The Army is known for discipline. Could you tell us your most challenging moment as a new professional in the military?

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My most challenging moment occurred in 2019 when I arrived at Weed Army Community Hospital in Fort Irwin, California for my first assignment as an assistant chief of pharmacy. Three months after my arrival, the chief of pharmacy transferred earlier than expected to another assignment, necessitating me to step up and assume the role of chief of pharmacy.

This transition happened concurrently with managing the challenges posed by COVID-19 and the implementation of a new electronic health record system. Though this was a challenging time, it provided the opportunity to polish my leadership and project management skills, bringing the team together and maximising their skills. Despite the challenges, the mission had to continue. I am immensely grateful to my pharmacy team for their flexibility and dedication, as we implemented several initiatives and policies to ensure the safety of our team, the organisation, and the community during the pandemic.

With the scarcity and soaring prices of essential medicines in Nigeria, how can Nigerian pharmacotherapy specialists sustain their practice?

The root cause of the rising prices and scarcity first needs to be identified. Some things to consider are the remarkably high level of inflation and non-existent presence of the pharmaceutical industry to manufacture medications locally.

It is imperative and essential that big pharmaceutical companies invest in Nigeria. I am very passionate about creating ways to enhance patients’ access to affordable and safe medications. In the interim, I want to inspire other pharmacists and medical professionals to consider preventive measures in their practices. Medication is not always the solution; offering routine wellness visits through primary healthcare has been proven to prevent the need for medications.

Clinical pharmacists are valuable assets, underutilised in healthcare settings worldwide. We need to increase the access to care through maximising the utilisation of pharmacists which will lower the barrier to healthcare.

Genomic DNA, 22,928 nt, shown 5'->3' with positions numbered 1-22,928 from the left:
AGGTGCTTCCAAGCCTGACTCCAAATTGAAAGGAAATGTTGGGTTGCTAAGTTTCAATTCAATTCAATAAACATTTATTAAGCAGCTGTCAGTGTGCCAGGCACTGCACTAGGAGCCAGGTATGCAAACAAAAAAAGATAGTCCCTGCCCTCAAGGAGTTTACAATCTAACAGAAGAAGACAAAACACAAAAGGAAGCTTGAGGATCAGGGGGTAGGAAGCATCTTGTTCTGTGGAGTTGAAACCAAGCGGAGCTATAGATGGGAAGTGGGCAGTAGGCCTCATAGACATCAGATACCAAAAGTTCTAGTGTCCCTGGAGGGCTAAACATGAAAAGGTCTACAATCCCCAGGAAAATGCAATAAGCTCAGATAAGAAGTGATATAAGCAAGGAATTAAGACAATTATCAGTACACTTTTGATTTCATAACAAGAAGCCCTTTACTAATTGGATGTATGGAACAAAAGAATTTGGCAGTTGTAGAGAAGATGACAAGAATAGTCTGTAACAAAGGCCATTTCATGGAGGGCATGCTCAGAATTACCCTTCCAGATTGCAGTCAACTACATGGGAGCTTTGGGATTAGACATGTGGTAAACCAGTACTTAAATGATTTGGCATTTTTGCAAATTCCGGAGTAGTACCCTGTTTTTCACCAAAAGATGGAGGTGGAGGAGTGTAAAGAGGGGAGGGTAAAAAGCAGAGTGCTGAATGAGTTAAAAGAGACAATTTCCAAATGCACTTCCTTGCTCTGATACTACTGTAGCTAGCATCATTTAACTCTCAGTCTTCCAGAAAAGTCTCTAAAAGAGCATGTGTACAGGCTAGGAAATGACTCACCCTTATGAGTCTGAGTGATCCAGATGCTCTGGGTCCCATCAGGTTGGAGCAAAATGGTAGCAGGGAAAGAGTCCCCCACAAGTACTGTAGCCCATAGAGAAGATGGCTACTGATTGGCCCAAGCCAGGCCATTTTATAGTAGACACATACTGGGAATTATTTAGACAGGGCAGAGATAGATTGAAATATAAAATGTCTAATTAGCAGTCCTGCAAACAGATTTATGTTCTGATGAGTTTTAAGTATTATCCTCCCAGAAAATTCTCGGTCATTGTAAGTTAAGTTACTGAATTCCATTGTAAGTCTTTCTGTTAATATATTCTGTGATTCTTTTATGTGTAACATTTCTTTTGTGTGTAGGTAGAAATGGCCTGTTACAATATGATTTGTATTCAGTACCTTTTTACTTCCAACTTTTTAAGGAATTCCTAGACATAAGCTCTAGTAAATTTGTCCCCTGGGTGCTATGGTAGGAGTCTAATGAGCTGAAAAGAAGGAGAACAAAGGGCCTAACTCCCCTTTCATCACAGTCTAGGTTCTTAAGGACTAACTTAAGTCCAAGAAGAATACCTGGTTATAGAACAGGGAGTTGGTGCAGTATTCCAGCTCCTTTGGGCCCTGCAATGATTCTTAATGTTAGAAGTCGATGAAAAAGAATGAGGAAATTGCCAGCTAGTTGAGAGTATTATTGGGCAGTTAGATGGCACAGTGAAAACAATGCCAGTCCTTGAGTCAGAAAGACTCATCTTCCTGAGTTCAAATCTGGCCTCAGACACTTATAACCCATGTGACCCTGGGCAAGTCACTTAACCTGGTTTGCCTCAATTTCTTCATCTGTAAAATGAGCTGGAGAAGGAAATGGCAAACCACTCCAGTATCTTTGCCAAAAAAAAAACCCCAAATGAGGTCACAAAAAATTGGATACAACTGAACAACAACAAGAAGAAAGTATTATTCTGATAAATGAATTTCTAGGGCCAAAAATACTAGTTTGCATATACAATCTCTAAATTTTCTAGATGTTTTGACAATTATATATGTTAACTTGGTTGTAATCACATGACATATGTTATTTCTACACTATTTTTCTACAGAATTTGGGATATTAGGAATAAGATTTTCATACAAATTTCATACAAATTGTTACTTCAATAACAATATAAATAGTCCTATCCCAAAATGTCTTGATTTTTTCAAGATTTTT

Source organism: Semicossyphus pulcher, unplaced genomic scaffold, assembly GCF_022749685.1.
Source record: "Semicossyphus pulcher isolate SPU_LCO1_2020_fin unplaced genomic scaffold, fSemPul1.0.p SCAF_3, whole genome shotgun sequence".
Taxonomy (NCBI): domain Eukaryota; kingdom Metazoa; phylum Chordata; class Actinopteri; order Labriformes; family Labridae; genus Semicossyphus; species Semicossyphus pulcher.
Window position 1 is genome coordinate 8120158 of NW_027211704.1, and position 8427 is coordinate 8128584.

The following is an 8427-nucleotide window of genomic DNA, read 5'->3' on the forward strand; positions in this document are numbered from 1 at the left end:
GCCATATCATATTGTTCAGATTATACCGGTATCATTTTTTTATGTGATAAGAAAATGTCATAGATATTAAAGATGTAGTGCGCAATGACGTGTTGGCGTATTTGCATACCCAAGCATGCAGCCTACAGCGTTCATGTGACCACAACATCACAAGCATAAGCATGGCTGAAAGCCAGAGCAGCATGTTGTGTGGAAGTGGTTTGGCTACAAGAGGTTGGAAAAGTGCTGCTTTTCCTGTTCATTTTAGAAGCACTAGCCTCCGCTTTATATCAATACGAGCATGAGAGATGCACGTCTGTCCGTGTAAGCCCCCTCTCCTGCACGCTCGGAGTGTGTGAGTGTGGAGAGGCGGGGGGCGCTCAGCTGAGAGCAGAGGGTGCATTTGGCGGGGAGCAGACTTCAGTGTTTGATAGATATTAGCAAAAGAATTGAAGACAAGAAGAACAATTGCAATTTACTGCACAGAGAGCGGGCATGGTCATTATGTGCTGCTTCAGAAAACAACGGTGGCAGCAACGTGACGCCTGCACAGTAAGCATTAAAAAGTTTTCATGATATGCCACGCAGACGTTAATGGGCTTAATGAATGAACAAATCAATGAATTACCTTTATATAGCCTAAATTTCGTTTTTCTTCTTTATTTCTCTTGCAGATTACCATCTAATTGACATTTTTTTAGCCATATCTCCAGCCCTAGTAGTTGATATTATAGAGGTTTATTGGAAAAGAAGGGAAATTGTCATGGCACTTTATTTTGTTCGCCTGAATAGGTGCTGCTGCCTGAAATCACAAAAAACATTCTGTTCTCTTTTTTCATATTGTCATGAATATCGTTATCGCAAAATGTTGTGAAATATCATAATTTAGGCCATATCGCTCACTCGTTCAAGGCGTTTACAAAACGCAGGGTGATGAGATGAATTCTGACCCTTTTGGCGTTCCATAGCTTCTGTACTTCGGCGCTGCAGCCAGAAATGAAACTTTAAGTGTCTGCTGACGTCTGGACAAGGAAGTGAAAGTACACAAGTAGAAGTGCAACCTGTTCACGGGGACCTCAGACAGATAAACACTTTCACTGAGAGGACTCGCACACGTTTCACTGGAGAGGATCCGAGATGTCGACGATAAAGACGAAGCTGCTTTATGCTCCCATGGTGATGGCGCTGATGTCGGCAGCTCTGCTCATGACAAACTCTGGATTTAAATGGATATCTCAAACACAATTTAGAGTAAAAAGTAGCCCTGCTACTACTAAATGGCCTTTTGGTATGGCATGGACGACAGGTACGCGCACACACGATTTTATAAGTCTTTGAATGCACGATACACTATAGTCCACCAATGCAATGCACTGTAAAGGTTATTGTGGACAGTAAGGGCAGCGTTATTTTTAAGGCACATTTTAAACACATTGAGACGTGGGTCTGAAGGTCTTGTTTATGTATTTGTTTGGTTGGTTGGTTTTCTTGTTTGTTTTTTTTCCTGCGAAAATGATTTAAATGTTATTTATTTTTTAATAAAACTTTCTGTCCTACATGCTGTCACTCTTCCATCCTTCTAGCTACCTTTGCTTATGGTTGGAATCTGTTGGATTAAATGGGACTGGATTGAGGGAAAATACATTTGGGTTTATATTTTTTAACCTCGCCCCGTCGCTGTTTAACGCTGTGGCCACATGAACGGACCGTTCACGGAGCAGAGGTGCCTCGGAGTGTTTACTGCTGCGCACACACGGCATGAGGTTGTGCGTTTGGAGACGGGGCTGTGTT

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From your experience over the years, to what extent can you say the German government has achieved Universal Health Coverage, and what lessons can be drawn for Nigerian government on the subject matter?

My understanding of Germany and other European countries’ achievement of universal health coverage (UHC) comes from my academic studies, as I do not practise in Germany. I practise in a US military treatment facility in Germany. However, what these countries have in common is government involvement to achieve UHC. It is crucial for the Nigerian government to collaborate with countries that have successfully implemented UHC to learn from their experiences.

Health insurance is another means of achieving UHC, but Nigeria is yet to get it right. From your experience, how do you think Nigeria can get it right on health insurance?

Universal health coverage is not always a perfect answer, but access to care is always important. But the question remains how it would be paid for. However, to achieve UHC, the Nigerian government must prioritise its citizens. There should be standardisation across health insurance companies and hospitals.

The presence of primary health clinics is crucial in addressing preventable healthcare disparities. Nigeria’s current system of payment before service or self-payment should be eliminated. The Ministry of Health should engage a multidisciplinary team to tackle these disparities.

What is your advice to young pharmacists, especially female pharmacists aspiring to be like you?

The sky is the limit! To my fellow pharmacists, we are the catalysts for the change we aspire to see. We must persist in seeking a seat at the table and advocating for provider privileges. By making a difference one patient at a time, we can create meaningful change. Do not limit yourself.